In the early 1970s the last members of the 18th Battalion Association, purportedly the first post-Great War battalion association formed in Canada, was winding down. The number of members had declined due to age and many of these men, now in their 80s, wanted to put together a series of memories to share amongst themselves.
One such memory relates the first Christmas in the trenches for the 18th Battalion and makes note of a part of the area in Ypres, La Brasserie, where a Sergeant Spooner was killed. For this brief mention in a document published privately almost 50-years ago this would be the only notice of the death of this man. Even Sergeant Spooner’s service record only states that it was “Reported from Base” that he was “Killed in Action”. The story relates that the road in that area “…was usually under fire…” and save for that information our knowledge of the death of Sergeant Spooner would be sadly incomplete.
Now, a letter, written shortly after his death on November 14, 1915 sheds some light to his passing.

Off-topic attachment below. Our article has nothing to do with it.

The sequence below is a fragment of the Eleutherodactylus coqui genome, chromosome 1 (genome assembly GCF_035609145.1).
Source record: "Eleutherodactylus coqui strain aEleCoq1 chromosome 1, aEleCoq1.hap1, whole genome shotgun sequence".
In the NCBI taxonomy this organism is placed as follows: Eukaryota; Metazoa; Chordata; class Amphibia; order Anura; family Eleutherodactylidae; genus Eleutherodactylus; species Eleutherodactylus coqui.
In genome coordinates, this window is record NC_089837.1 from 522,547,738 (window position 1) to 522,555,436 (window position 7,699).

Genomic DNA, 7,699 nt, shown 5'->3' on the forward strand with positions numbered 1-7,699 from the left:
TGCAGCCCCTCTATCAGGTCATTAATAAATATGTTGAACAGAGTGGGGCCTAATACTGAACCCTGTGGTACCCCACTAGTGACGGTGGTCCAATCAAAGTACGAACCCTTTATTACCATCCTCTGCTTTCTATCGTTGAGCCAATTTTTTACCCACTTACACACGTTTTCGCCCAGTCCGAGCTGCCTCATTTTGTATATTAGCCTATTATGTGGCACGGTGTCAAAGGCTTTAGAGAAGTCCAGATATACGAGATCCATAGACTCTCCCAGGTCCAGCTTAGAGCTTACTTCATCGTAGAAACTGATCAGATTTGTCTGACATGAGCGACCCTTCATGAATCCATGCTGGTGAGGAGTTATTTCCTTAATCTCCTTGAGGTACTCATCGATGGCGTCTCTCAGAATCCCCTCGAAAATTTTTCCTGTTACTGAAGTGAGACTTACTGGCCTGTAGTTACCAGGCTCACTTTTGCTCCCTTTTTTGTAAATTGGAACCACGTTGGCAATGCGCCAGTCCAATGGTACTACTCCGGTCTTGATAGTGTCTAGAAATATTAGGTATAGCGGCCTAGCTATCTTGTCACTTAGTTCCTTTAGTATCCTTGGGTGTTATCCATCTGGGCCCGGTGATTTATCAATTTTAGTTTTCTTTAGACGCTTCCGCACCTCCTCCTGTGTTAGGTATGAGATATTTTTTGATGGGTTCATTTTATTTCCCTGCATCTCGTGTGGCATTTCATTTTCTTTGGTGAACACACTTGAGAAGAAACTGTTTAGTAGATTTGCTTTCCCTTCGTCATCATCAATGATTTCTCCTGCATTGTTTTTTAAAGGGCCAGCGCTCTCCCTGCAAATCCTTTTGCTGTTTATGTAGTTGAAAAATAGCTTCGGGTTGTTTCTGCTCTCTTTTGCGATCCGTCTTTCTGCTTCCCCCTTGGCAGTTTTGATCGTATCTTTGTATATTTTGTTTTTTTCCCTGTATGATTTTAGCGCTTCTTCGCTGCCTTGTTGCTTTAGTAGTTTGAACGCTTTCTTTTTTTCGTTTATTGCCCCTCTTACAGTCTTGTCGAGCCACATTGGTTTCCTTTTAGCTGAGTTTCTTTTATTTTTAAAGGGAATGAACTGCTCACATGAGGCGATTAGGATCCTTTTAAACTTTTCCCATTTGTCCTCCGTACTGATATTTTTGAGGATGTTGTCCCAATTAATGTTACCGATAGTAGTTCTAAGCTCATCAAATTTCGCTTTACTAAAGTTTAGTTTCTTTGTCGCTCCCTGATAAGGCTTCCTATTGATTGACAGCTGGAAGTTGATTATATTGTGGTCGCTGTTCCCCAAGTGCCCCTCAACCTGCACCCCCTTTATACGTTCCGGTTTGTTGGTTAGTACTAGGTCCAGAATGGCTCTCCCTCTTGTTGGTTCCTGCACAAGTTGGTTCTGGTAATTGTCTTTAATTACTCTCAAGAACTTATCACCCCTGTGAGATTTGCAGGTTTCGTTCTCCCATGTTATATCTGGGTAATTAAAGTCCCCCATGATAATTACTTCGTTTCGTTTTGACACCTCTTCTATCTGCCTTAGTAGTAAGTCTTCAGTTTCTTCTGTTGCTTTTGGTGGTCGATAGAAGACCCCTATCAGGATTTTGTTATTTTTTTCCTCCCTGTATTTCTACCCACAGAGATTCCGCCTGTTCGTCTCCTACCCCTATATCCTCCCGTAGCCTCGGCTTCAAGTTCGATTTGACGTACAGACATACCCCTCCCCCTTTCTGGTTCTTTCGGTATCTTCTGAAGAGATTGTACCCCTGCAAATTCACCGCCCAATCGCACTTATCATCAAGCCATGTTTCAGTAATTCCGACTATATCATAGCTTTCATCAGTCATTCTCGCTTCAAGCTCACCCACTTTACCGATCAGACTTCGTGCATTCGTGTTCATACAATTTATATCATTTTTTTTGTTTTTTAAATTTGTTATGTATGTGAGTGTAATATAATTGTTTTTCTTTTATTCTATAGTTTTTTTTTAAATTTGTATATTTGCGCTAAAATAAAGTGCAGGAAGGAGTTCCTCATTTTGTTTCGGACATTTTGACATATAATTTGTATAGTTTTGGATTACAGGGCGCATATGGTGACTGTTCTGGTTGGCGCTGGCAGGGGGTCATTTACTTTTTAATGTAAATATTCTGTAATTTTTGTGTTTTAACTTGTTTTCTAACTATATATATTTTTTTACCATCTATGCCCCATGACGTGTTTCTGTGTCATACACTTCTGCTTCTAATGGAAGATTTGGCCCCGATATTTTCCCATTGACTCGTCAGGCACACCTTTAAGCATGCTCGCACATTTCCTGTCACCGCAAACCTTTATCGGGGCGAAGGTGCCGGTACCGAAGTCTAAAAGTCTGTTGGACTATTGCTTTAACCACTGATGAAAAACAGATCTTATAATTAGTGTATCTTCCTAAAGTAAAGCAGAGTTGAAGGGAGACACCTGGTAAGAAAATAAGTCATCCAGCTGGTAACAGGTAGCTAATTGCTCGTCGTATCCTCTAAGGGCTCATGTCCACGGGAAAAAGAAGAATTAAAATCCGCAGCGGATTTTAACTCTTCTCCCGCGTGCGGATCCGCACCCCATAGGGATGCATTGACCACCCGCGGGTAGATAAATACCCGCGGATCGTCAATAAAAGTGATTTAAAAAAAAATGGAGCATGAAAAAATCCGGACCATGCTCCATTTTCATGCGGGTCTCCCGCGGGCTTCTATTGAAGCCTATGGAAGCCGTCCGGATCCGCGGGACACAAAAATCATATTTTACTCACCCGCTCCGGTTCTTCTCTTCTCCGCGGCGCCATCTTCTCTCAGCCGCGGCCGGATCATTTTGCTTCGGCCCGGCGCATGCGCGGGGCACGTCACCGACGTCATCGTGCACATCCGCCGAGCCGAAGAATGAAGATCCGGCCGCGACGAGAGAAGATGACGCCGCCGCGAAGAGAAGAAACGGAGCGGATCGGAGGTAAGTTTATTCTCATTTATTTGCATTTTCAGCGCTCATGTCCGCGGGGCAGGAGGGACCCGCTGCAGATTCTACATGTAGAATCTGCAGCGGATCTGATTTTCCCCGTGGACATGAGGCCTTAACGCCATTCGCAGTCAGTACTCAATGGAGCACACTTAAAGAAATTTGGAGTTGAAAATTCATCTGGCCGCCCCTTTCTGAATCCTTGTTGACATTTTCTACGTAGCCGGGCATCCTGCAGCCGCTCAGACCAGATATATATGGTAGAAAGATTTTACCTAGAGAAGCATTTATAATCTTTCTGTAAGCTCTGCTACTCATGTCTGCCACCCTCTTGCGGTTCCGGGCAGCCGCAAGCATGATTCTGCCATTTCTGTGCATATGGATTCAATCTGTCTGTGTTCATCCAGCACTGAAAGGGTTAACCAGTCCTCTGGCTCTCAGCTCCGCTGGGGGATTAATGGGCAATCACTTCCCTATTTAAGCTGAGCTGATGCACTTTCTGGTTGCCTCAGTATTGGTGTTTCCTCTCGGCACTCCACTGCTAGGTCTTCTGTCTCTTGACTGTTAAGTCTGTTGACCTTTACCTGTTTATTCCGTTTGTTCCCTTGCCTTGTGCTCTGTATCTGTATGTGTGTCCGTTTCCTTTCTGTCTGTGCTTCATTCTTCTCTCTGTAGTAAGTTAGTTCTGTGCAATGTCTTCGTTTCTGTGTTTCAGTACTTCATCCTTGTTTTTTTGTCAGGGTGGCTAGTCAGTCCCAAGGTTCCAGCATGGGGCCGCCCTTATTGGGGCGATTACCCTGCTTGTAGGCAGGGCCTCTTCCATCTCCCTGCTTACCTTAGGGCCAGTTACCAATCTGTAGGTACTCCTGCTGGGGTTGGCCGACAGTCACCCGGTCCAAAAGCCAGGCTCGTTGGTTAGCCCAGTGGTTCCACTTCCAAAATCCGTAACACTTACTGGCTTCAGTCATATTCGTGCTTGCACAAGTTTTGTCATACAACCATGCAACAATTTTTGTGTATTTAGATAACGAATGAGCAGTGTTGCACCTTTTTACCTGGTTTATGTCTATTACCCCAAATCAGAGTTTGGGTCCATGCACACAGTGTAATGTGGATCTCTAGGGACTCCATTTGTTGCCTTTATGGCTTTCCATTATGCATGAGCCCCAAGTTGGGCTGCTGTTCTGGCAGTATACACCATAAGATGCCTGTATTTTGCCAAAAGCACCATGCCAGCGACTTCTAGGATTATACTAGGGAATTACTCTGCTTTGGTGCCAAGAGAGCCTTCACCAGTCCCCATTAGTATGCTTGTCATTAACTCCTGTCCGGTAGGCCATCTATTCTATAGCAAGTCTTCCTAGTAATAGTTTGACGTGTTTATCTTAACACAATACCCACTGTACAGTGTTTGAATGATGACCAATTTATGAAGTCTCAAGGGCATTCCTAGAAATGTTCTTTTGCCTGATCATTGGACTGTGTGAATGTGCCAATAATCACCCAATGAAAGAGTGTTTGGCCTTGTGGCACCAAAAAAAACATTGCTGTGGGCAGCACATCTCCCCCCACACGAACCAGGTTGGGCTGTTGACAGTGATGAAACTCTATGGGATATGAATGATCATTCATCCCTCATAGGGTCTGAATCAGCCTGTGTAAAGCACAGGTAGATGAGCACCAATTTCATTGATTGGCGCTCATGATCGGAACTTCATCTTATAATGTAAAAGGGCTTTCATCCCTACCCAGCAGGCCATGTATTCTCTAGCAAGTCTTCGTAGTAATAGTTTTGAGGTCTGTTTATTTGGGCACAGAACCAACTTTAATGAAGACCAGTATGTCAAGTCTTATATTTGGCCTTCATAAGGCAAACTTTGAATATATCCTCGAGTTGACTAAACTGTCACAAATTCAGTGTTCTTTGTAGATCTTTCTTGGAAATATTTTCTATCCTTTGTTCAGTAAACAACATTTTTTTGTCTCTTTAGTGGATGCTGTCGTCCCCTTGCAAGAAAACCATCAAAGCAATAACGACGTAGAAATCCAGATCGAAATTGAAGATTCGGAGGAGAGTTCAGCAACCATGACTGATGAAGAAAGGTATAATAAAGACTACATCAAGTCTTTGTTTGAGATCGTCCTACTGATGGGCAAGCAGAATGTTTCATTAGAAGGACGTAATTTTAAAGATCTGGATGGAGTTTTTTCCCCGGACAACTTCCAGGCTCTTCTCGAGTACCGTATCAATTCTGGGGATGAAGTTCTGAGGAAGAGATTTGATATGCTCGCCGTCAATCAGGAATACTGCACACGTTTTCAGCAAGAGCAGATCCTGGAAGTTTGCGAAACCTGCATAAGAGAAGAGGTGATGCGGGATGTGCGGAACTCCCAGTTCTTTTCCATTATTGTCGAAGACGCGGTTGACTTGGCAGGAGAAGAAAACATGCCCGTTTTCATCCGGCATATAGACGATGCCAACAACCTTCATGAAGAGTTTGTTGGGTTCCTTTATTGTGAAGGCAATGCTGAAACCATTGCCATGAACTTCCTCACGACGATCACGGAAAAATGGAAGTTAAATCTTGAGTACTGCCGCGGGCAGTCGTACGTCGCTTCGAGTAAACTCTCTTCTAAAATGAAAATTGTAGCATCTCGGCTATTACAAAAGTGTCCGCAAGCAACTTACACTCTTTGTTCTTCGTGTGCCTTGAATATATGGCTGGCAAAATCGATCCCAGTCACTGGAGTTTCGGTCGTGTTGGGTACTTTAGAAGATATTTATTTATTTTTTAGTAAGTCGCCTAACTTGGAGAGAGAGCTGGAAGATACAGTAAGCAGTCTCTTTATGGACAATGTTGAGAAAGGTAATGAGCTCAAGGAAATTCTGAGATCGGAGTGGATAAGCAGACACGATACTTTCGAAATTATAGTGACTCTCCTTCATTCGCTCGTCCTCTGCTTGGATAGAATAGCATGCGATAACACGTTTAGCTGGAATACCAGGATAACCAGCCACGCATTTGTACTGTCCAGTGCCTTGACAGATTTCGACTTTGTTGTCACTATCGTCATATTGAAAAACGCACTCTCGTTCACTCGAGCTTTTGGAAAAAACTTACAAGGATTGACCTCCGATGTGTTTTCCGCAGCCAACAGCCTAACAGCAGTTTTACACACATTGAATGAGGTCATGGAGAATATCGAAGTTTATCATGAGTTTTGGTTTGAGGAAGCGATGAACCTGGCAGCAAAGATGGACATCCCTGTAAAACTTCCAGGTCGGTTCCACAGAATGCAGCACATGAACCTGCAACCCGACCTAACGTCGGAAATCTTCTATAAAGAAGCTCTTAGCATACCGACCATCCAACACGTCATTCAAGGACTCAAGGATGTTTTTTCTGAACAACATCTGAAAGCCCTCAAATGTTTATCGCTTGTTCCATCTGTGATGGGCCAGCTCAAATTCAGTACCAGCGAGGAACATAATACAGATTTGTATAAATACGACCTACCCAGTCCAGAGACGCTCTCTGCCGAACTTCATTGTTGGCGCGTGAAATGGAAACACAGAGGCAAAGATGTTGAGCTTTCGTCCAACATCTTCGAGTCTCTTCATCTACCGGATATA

On December 8, 1915 the Galt Daily Reporter published a letter from Private James Edward Petty to his wife, Harriet Rebecca Petty. Private Petty had some news he wanted to share with his wife and his wife must have felt that publishing the letter in the newspaper would be something the town of Galt would want to know about. This news sheds some light into the circumstances of Sergeant Joseph Spooner’s death are illuminated by the letter and expand far beyond that of the official record and that of the memories of some old men. He was not “Killed in Action” as Reported to Base and recorded in his short service record – he actually died of wounds and his passing gives a window to the important and entrenched social structure and bonds these men held with each other. What is surprising is the letter appears not to be edited. It relates the precise circumstances of Sergeant Spooner’s wounding and death in some detail. Enough detail to be potentially distressing to Sergeant Spooner’s wife, Alice S. Spooner, of 14 Lowell Street, Galt, Ontario[i].